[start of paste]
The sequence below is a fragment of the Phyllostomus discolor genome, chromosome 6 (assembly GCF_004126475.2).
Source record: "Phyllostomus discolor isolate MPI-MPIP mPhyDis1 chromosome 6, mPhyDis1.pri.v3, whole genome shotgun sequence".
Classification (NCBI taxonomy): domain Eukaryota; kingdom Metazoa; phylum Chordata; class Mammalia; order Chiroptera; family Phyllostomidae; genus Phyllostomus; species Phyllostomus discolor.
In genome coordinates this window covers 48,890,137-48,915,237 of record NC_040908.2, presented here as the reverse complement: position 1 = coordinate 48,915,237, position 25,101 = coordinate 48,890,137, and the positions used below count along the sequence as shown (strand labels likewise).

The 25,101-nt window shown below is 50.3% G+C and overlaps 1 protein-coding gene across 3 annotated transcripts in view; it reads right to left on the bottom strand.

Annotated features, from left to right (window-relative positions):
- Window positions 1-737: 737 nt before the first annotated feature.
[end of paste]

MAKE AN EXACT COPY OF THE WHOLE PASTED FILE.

The sequence below is a fragment of the Phyllostomus discolor genome, chromosome 6 (assembly GCF_004126475.2).
Source record: "Phyllostomus discolor isolate MPI-MPIP mPhyDis1 chromosome 6, mPhyDis1.pri.v3, whole genome shotgun sequence".
Classification (NCBI taxonomy): domain Eukaryota; kingdom Metazoa; phylum Chordata; class Mammalia; order Chiroptera; family Phyllostomidae; genus Phyllostomus; species Phyllostomus discolor.
In genome coordinates this window covers 48,890,137-48,915,237 of record NC_040908.2, presented here as the reverse complement: position 1 = coordinate 48,915,237, position 25,101 = coordinate 48,890,137, and the positions used below count along the sequence as shown (strand labels likewise).

The 25,101-nt window shown below is 50.3% G+C and overlaps 1 protein-coding gene across 3 annotated transcripts in view; it reads right to left on the bottom strand.

Annotated features, from left to right (window-relative positions):
- Window positions 1-737: 737 nt before the first annotated feature.